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April 11th, 2010
For now, Russia's hoped-for Silicon Valley is a panorama of muddy fields, birch groves, warehouses and storage sheds belonging to a state agricultural institute. The site was chosen for its proximity to another ambitious project, the Skolkovo business school, housed in a futuristic building financed by millions in donations from the oligarchs, including Mr. Vekselberg.
While similar ideas have been bandied about for years, this one was approved — and blessed with $200 million in government money — within a month of a visit in January to the Massachusetts Institute of Technology by senior Kremlin leaders, including Vladislav Surkov, the powerful deputy director of the presidential administration. Mr. Surkov says the new city will isolate new businesses from the bureaucracy that handcuffs the Russian economy today.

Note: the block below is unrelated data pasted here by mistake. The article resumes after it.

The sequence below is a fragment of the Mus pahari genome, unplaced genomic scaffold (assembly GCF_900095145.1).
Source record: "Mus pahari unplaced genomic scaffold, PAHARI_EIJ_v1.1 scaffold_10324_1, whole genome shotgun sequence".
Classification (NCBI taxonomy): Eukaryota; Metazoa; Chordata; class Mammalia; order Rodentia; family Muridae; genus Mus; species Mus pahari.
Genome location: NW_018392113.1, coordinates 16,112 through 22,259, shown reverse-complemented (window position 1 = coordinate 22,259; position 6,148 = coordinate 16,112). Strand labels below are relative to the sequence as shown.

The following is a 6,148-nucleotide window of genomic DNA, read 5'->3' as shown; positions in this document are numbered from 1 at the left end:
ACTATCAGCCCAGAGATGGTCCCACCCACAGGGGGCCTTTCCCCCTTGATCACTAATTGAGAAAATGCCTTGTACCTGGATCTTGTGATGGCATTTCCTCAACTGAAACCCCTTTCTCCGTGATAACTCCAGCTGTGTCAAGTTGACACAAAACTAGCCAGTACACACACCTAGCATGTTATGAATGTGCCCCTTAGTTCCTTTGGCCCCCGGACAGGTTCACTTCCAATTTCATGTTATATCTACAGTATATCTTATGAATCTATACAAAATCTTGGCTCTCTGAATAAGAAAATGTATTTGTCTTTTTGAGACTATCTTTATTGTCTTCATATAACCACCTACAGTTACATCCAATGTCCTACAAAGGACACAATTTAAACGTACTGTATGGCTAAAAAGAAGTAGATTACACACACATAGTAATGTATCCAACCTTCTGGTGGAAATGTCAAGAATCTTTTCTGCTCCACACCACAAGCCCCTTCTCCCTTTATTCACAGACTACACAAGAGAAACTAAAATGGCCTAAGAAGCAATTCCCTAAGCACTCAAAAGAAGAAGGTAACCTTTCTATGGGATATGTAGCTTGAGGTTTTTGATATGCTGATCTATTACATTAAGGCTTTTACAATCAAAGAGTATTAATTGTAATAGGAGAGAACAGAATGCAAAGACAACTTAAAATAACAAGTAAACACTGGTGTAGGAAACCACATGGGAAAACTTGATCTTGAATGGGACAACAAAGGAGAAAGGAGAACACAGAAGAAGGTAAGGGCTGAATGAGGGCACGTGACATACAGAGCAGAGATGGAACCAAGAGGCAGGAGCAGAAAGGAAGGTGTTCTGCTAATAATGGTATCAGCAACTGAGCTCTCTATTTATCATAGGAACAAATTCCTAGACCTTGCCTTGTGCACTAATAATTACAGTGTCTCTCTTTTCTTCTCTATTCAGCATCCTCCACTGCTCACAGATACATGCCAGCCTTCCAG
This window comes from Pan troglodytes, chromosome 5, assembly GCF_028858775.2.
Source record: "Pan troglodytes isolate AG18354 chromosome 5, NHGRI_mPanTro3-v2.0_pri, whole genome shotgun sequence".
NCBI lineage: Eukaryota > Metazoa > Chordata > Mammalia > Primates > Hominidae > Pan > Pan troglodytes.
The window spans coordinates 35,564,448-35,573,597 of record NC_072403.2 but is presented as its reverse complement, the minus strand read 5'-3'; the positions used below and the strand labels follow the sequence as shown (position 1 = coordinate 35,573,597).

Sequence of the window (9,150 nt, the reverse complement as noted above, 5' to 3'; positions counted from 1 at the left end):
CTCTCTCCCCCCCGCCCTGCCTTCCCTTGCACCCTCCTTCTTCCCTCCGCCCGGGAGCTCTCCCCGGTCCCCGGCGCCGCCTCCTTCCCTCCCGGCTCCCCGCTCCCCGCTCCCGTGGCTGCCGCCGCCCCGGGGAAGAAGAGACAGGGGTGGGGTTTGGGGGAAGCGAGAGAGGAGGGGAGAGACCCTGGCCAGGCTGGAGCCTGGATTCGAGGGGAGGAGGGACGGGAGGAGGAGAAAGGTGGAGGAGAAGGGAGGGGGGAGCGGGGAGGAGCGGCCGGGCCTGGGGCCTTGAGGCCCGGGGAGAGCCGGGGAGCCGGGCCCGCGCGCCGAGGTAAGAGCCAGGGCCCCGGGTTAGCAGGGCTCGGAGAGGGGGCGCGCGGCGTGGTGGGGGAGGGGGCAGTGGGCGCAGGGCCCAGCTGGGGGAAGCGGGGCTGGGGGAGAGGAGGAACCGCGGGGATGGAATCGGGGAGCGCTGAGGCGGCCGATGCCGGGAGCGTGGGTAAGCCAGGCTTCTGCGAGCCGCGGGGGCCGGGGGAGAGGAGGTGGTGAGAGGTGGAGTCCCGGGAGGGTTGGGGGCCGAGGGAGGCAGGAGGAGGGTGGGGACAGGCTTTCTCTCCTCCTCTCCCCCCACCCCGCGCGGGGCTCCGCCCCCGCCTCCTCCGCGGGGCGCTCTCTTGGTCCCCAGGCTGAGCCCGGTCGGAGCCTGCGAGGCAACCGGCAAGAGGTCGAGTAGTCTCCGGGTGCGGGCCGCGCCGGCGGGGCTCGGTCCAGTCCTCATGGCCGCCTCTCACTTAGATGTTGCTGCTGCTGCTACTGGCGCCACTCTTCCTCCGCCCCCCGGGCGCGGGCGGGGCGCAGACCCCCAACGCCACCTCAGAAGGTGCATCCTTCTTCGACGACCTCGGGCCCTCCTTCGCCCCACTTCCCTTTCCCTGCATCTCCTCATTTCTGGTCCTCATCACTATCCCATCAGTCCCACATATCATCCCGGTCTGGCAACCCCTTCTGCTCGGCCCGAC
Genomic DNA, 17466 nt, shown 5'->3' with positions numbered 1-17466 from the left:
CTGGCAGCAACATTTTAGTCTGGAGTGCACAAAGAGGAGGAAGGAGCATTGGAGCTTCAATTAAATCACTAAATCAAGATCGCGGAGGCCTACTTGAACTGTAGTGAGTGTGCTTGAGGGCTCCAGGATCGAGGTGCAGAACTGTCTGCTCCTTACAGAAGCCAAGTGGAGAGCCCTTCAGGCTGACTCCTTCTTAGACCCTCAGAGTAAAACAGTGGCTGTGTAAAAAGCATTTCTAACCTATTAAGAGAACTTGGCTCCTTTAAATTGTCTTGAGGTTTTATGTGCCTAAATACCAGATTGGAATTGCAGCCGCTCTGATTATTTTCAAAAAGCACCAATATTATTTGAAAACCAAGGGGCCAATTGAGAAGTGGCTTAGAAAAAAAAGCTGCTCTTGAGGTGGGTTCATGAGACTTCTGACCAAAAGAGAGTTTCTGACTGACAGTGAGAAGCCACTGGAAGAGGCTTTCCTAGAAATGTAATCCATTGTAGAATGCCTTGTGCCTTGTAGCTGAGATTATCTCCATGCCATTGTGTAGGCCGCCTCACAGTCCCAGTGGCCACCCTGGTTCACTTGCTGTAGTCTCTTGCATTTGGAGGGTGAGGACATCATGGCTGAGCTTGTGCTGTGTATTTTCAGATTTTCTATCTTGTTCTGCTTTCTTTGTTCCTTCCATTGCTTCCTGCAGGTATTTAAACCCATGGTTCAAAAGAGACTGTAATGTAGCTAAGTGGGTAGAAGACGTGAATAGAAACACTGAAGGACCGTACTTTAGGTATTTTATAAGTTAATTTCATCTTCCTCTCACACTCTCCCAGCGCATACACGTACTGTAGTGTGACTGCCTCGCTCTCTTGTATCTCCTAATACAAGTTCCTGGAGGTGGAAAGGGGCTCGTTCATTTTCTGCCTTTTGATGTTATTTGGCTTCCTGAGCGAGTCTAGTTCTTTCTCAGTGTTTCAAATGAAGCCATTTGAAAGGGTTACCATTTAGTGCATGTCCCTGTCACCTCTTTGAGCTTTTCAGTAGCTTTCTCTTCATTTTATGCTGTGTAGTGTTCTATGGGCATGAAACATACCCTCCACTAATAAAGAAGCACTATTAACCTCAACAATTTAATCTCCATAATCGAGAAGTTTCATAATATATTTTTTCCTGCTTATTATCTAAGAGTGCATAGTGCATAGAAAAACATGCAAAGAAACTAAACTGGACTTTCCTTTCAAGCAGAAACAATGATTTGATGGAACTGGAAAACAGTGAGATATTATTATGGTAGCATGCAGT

A government-financed foundation will build and run the city. Directors of existing state-financed tech companies — including Rusnano, a nanotechnology fund headed by Anatoly Chubais, a leading architect of Russia's controversial post-Soviet privatization — will serve on the board and contribute money. Separately, a scientific council will decide which companies can locate at the site. The infrastructure should be in place within three years, Mr. Vekselberg says.
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